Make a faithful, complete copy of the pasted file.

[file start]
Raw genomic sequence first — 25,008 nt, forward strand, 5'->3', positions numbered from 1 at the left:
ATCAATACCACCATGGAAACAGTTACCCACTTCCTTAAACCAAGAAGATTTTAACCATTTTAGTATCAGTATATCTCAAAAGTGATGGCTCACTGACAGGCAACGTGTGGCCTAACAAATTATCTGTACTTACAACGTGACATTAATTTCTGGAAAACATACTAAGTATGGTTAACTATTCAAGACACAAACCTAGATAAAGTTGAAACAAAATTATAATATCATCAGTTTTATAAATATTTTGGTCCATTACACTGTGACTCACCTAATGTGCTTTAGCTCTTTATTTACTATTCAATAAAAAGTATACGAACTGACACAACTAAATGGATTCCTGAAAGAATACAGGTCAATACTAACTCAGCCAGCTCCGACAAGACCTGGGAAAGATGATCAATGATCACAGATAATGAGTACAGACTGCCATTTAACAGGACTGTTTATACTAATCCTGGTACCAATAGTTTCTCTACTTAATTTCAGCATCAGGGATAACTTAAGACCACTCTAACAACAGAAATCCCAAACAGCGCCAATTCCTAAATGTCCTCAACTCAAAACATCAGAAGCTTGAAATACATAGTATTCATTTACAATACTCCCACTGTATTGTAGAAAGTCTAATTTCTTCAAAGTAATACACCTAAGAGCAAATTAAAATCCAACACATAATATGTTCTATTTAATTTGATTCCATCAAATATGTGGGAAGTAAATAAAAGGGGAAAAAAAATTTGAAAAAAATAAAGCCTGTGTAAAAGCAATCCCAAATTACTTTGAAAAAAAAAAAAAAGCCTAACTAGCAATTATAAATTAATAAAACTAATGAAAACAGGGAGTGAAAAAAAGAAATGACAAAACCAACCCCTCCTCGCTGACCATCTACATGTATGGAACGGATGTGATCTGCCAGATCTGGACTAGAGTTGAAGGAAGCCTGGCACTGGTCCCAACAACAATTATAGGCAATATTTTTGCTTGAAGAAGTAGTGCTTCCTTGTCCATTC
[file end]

Raw genomic sequence first — 25,008 nt, forward strand, 5'->3', positions numbered from 1 at the left:
ATCAATACCACCATGGAAACAGTTACCCACTTCCTTAAACCAAGAAGATTTTAACCATTTTAGTATCAGTATATCTCAAAAGTGATGGCTCACTGACAGGCAACGTGTGGCCTAACAAATTATCTGTACTTACAACGTGACATTAATTTCTGGAAAACATACTAAGTATGGTTAACTATTCAAGACACAAACCTAGATAAAGTTGAAACAAAATTATAATATCATCAGTTTTATAAATATTTTGGTCCATTACACTGTGACTCACCTAATGTGCTTTAGCTCTTTATTTACTATTCAATAAAAAGTATACGAACTGACACAACTAAATGGATTCCTGAAAGAATACAGGTCAATACTAACTCAGCCAGCTCCGACAAGACCTGGGAAAGATGATCAATGATCACAGATAATGAGTACAGACTGCCATTTAACAGGACTGTTTATACTAATCCTGGTACCAATAGTTTCTCTACTTAATTTCAGCATCAGGGATAACTTAAGACCACTCTAACAACAGAAATCCCAAACAGCGCCAATTCCTAAATGTCCTCAACTCAAAACATCAGAAGCTTGAAATACATAGTATTCATTTACAATACTCCCACTGTATTGTAGAAAGTCTAATTTCTTCAAAGTAATACACCTAAGAGCAAATTAAAATCCAACACATAATATGTTCTATTTAATTTGATTCCATCAAATATGTGGGAAGTAAATAAAAGGGGAAAAAAAATTTGAAAAAAATAAAGCCTGTGTAAAAGCAATCCCAAATTACTTTGAAAAAAAAAAAAAAGCCTAACTAGCAATTATAAATTAATAAAACTAATGAAAACAGGGAGTGAAAAAAAGAAATGACAAAACCAACCCCTCCTCGCTGACCATCTACATGTATGGAACGGATGTGATCTGCCAGATCTGGACTAGAGTTGAAGGAAGCCTGGCACTGGTCCCAACAACAATTATAGGCAATATTTTTGCTTGAAGAAGTAGTGCTTCCTTGTCCATTC